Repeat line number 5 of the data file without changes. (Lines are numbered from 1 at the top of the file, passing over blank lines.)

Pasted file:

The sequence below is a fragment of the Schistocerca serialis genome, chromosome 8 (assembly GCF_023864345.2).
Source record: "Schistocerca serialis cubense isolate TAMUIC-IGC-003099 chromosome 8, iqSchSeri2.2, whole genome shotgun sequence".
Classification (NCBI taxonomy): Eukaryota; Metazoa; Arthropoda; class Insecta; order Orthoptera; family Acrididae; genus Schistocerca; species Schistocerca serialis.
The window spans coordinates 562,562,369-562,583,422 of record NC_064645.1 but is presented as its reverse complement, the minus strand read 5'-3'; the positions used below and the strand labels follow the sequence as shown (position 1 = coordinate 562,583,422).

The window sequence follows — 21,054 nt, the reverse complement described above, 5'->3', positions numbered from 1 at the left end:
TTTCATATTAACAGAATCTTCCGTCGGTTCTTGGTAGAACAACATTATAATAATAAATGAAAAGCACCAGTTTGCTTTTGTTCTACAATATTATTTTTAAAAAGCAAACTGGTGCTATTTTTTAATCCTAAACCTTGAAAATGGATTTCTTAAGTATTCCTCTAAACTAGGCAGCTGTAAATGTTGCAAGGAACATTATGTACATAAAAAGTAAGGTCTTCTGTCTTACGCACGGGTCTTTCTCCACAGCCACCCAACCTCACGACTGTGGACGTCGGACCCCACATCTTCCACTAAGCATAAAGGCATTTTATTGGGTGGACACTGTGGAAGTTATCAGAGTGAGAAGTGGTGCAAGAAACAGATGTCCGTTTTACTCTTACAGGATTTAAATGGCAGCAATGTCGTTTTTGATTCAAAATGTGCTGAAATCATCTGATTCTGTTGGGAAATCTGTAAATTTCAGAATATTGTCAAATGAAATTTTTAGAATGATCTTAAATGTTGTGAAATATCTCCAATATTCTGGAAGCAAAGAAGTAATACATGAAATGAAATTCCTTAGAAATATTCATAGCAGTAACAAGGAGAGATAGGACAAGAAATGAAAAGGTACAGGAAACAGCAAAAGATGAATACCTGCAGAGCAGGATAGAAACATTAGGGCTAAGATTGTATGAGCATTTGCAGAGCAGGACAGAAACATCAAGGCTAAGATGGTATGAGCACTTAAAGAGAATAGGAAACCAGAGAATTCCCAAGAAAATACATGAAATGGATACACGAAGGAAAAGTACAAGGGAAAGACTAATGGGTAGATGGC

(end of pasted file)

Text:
The window sequence follows — 21,054 nt, the reverse complement described above, 5'->3', positions numbered from 1 at the left end: